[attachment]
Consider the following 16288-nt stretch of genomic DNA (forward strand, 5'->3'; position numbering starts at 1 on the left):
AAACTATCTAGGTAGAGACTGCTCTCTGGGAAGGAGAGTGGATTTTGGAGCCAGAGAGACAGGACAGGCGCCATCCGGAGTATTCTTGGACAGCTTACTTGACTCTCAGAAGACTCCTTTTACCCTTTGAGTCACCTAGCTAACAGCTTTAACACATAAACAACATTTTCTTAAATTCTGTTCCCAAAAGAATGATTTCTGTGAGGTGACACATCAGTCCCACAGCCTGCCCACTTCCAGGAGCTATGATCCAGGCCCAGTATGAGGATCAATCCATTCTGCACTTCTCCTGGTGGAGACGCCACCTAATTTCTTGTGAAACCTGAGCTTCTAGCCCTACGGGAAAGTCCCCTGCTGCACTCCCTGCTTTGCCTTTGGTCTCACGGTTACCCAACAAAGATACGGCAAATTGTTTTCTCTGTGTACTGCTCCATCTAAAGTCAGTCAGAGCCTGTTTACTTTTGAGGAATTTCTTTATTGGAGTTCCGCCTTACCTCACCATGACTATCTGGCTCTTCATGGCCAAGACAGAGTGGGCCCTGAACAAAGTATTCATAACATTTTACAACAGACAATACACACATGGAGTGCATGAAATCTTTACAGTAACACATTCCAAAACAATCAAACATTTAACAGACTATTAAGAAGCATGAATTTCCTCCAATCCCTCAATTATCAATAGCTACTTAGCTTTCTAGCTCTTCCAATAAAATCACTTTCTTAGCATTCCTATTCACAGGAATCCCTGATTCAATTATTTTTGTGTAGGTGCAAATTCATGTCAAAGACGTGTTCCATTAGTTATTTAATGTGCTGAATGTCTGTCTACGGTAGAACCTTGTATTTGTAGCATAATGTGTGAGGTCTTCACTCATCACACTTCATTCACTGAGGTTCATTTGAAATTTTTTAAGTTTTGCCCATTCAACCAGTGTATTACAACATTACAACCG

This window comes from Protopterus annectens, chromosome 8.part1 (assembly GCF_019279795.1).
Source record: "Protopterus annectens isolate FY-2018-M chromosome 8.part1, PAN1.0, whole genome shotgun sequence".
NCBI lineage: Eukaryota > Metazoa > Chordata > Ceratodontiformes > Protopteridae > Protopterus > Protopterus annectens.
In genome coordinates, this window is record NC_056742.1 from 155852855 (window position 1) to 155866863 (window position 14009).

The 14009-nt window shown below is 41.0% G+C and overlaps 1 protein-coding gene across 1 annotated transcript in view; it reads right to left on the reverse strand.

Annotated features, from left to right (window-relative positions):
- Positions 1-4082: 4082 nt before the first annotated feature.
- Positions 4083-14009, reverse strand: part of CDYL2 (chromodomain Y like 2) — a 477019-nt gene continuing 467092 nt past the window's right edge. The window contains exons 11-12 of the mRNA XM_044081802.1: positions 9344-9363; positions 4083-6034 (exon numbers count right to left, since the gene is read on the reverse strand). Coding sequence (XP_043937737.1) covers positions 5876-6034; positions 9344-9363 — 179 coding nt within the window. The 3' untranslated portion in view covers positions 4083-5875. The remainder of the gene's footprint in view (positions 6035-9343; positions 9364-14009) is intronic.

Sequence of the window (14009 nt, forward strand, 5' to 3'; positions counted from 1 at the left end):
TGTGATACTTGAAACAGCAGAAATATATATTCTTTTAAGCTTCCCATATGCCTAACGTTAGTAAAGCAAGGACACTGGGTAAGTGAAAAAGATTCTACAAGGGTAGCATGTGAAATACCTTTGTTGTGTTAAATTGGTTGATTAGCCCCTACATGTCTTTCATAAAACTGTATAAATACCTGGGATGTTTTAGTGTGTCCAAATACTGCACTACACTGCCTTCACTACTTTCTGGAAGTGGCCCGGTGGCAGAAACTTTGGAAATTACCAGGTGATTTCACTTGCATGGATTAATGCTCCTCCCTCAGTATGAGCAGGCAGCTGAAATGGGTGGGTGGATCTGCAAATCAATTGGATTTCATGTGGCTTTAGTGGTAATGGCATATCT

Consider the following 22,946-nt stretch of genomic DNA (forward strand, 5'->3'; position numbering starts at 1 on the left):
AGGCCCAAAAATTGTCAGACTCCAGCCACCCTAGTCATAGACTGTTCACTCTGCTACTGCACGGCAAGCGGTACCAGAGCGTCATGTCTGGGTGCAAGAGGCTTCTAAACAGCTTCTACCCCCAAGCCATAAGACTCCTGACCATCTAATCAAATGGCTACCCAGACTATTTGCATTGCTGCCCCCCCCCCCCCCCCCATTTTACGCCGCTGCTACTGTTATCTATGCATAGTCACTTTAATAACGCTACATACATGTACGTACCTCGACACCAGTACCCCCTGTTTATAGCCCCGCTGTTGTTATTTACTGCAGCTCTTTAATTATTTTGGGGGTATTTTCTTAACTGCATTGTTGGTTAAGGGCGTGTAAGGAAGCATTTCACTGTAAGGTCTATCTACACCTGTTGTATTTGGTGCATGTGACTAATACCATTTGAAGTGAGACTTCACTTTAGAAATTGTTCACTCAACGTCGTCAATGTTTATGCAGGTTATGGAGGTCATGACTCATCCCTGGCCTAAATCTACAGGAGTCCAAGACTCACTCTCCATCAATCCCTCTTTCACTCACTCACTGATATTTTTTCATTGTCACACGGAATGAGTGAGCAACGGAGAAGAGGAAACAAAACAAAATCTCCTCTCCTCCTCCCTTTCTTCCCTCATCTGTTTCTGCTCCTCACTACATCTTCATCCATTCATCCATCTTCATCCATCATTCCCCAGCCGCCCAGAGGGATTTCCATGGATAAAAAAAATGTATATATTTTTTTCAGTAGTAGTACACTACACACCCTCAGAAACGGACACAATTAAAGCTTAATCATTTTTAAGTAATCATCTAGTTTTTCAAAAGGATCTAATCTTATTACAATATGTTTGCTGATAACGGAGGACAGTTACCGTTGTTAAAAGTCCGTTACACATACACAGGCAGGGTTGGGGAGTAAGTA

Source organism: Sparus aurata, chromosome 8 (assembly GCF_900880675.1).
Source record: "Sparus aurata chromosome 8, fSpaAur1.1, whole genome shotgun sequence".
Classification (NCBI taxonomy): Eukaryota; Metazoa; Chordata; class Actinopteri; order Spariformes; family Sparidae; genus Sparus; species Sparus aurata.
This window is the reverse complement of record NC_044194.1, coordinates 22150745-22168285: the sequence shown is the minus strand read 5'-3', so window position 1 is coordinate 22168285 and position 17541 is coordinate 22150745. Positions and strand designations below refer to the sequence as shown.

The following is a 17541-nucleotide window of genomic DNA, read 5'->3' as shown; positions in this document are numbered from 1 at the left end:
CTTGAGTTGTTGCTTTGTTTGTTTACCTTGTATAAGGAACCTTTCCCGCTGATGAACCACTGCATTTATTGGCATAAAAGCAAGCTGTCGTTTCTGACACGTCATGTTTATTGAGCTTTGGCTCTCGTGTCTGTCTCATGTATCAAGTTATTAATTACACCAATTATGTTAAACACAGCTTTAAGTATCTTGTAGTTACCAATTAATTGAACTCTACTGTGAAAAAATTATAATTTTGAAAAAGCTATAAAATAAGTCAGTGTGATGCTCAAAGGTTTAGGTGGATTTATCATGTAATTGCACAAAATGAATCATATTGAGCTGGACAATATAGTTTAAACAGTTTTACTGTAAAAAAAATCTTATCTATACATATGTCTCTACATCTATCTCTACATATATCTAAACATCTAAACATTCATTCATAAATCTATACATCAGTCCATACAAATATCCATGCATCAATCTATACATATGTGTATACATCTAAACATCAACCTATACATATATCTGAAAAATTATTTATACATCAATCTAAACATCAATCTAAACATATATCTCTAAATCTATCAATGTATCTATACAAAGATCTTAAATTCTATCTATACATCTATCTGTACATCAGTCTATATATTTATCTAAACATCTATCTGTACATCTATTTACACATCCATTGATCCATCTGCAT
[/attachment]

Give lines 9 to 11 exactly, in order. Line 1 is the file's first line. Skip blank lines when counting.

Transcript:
- Positions 1-4082: 4082 nt before the first annotated feature.
- Positions 4083-14009, reverse strand: part of CDYL2 (chromodomain Y like 2) — a 477019-nt gene continuing 467092 nt past the window's right edge. The window contains exons 11-12 of the mRNA XM_044081802.1: positions 9344-9363; positions 4083-6034 (exon numbers count right to left, since the gene is read on the reverse strand). Coding sequence (XP_043937737.1) covers positions 5876-6034; positions 9344-9363 — 179 coding nt within the window. The 3' untranslated portion in view covers positions 4083-5875. The remainder of the gene's footprint in view (positions 6035-9343; positions 9364-14009) is intronic.

Sequence of the window (14009 nt, forward strand, 5' to 3'; positions counted from 1 at the left end):